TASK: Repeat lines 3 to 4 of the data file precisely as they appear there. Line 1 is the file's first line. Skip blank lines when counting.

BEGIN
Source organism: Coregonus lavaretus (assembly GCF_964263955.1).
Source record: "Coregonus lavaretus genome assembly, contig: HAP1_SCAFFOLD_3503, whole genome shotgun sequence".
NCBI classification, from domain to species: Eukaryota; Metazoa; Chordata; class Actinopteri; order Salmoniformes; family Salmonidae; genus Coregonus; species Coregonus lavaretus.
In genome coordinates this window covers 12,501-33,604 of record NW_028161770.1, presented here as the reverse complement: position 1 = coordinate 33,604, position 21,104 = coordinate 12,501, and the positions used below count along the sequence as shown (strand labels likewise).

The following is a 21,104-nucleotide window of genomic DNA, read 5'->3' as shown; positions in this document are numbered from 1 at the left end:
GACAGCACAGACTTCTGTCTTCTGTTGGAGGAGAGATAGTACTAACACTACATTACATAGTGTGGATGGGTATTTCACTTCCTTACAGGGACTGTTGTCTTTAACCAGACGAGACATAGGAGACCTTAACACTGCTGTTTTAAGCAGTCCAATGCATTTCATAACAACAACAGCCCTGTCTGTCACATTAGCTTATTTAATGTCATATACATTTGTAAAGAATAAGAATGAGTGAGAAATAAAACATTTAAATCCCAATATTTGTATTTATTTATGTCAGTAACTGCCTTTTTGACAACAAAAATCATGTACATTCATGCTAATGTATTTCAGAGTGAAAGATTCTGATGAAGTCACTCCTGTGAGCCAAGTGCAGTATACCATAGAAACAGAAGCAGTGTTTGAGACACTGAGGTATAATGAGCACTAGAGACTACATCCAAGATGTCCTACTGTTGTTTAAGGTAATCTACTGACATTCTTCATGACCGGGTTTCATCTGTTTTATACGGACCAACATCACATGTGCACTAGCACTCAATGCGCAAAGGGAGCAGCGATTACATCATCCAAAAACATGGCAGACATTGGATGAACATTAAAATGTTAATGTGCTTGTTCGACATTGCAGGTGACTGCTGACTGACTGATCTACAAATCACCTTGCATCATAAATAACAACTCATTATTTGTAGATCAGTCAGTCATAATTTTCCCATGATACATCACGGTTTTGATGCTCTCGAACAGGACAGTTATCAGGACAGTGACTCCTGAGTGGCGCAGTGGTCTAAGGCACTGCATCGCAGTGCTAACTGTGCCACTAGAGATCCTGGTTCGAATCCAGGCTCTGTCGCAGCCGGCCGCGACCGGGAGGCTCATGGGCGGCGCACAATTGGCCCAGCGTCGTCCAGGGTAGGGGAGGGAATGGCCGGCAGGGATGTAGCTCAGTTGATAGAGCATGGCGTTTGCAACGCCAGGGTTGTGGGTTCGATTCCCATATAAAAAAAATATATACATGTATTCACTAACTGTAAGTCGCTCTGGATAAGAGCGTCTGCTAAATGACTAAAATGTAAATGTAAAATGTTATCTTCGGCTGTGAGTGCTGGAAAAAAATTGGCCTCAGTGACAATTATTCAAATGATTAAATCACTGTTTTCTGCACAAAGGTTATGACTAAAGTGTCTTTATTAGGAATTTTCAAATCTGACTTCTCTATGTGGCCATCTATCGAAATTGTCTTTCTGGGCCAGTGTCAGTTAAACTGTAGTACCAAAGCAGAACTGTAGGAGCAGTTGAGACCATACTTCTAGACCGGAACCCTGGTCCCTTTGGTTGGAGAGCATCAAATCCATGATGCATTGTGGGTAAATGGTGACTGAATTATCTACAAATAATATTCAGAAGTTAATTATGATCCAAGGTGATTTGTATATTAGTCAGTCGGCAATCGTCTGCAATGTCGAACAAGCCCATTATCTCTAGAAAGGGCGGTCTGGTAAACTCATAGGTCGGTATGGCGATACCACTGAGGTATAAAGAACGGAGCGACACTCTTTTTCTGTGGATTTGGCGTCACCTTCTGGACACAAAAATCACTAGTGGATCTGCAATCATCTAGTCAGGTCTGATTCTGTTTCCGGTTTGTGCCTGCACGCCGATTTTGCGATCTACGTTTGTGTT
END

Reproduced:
NCBI classification, from domain to species: Eukaryota; Metazoa; Chordata; class Actinopteri; order Salmoniformes; family Salmonidae; genus Coregonus; species Coregonus lavaretus.
In genome coordinates this window covers 12,501-33,604 of record NW_028161770.1, presented here as the reverse complement: position 1 = coordinate 33,604, position 21,104 = coordinate 12,501, and the positions used below count along the sequence as shown (strand labels likewise).